5. Childhood brain tumor epidemiology: a brain tumor epidemiology consortium review.

    PubMed

    Johnson, Kimberly J; Cullen, Jennifer; Barnholtz-Sloan, Jill S; Ostrom, Quinn T; Langer, Chelsea E; Turner, Michelle C; McKean-Cowdin, Roberta; Fisher, James L; Lupo, Philip J; Partap, Sonia; Schwartzbaum, Judith A; Scheurer, Michael E

    2014-12-01

    Childhood brain tumors are the most common pediatric solid tumor and include several histologic subtypes. Although progress has been made in improving survival rates for some subtypes, understanding of risk factors for childhood brain tumors remains limited to a few genetic syndromes and ionizing radiation to the head and neck. In this report, we review descriptive and analytical epidemiology childhood brain tumor studies from the past decade and highlight priority areas for future epidemiology investigations and methodological work that is needed to advance our understanding of childhood brain tumor causes. Specifically, we summarize the results of a review of studies published since 2004 that have analyzed incidence and survival in different international regions and that have examined potential genetic, immune system, developmental and birth characteristics, and environmental risk factors. Cancer Epidemiol Biomarkers Prev; 23(12); 2716-36. 2014 AACR. PMID:25192704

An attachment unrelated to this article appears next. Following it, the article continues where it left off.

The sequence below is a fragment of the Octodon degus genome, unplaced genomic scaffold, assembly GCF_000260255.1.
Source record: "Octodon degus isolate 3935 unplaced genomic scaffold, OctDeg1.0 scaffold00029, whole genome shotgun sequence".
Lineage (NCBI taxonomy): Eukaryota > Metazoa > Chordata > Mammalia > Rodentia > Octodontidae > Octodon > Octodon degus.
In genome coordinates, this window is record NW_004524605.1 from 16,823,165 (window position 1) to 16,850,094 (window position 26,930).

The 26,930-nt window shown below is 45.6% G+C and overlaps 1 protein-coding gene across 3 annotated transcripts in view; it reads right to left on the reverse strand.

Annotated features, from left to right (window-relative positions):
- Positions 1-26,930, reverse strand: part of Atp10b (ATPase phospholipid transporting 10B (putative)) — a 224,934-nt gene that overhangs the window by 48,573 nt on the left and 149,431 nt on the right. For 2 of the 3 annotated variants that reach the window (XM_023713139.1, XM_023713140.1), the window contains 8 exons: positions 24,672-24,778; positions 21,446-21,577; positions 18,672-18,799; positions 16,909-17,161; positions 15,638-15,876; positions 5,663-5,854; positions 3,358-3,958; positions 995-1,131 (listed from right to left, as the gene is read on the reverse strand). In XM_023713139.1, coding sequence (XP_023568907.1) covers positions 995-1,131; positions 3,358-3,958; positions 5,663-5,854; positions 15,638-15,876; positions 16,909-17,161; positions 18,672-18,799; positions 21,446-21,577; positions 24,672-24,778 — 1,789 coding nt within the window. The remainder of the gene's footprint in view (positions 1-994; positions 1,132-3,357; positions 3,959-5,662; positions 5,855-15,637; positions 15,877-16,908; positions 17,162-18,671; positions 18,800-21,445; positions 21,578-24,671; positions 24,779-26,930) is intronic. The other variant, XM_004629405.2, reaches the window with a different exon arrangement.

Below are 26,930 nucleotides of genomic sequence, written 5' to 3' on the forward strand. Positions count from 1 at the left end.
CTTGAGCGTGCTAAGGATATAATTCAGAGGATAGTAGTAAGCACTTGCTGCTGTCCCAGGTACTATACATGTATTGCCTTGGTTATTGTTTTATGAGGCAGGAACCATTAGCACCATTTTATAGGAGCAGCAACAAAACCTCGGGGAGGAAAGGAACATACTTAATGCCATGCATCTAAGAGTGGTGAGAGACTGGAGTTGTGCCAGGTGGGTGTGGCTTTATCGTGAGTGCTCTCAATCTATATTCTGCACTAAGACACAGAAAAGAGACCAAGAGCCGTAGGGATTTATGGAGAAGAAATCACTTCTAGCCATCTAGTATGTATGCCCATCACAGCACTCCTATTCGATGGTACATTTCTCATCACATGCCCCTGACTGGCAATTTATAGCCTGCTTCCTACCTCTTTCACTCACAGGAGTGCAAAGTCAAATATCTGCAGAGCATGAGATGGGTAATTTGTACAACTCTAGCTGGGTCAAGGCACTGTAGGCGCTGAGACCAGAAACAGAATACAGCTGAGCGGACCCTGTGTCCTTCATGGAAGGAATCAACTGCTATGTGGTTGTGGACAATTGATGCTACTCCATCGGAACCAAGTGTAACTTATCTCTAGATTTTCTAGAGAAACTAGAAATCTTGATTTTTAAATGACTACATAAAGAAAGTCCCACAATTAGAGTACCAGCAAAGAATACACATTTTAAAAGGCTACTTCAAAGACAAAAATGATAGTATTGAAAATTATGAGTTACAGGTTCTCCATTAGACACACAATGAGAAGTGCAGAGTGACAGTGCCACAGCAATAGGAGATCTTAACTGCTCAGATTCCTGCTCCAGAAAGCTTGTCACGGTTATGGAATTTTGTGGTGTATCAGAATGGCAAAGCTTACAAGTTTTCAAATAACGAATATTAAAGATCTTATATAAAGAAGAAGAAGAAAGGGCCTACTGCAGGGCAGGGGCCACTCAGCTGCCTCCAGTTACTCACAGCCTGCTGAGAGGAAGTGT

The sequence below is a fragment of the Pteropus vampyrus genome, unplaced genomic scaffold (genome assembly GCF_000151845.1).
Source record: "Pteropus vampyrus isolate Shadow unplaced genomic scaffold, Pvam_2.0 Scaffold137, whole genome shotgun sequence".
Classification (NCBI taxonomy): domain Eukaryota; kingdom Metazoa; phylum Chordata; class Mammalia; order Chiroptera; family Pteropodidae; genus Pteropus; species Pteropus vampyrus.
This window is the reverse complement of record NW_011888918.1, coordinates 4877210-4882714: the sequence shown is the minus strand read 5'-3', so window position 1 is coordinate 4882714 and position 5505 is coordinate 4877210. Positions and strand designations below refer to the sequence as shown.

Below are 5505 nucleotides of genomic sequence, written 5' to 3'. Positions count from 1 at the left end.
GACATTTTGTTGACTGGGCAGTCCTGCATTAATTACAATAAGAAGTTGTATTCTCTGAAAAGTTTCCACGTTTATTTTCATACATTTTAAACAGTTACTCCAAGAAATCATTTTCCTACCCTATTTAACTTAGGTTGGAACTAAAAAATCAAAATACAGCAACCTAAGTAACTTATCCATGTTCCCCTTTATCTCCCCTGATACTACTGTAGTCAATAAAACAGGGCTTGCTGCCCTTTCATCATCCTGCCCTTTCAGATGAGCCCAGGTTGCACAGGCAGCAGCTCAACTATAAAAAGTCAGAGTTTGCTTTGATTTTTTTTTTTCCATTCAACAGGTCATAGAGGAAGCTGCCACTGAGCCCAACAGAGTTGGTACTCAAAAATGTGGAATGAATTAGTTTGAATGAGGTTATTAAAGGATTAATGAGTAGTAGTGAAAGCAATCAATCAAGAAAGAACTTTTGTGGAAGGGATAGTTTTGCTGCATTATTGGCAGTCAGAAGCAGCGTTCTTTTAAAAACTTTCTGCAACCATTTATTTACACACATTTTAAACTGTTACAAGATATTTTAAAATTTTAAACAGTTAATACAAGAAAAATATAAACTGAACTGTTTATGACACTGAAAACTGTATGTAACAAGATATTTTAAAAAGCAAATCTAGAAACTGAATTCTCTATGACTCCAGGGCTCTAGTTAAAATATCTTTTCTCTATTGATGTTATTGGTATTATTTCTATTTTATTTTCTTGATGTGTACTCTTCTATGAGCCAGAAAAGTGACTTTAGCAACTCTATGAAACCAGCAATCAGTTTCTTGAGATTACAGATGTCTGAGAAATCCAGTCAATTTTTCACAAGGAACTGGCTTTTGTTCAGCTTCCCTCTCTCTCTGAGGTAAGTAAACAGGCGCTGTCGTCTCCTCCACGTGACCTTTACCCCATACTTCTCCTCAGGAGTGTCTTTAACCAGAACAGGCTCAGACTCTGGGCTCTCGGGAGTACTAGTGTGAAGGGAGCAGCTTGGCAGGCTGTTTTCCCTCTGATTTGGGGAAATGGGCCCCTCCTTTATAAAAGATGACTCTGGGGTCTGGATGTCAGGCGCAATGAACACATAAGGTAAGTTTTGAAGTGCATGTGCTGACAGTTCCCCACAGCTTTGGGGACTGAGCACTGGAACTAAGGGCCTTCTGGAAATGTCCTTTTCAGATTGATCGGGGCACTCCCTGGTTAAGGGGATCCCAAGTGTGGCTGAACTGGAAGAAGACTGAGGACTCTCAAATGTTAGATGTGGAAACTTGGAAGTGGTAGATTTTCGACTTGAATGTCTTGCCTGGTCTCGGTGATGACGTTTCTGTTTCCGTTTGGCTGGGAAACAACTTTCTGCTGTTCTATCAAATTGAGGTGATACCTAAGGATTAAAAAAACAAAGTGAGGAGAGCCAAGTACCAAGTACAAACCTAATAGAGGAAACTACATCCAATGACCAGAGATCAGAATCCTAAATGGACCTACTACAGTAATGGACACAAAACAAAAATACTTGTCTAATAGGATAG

6. Intraoperative tumor lysis syndrome in a child with Wilms' tumor

    PubMed Central

    Dhar, Mridul; Prakash, Shashi; Pandey, Vaibhav; Pai, Vishal Krishna

    2016-01-01

    Tumor lysis syndrome in an onco-metabolic emergency resulting from massive lysis of rapidly proliferating malignant cells seen commonly in patients with hematological malignancies such as acute lymphocytic leukemia and Burkitt's lymphoma and is quite rare in solid tumors. Spontaneous development of tumor lysis has been described among other trigger factors such as corticosteroid therapy, anesthesia, tumor manipulation during surgery and pyrexia. We describe such a case in a 5-year-old boy posted for excision and staging of a massive Wilms' tumor who developed a hyperkalemic cardiac arrest during the procedure and its subsequent intraoperative and postoperative management. Intraoperative cardiac arrest is a stressful situation for both the anesthesiologist and the surgeon, more so when it involves a child. The aim of this report is to make the anesthesiologist aware of the possibility and occurrence of such a phenomenon in children and be adequately prepared for such an emergency.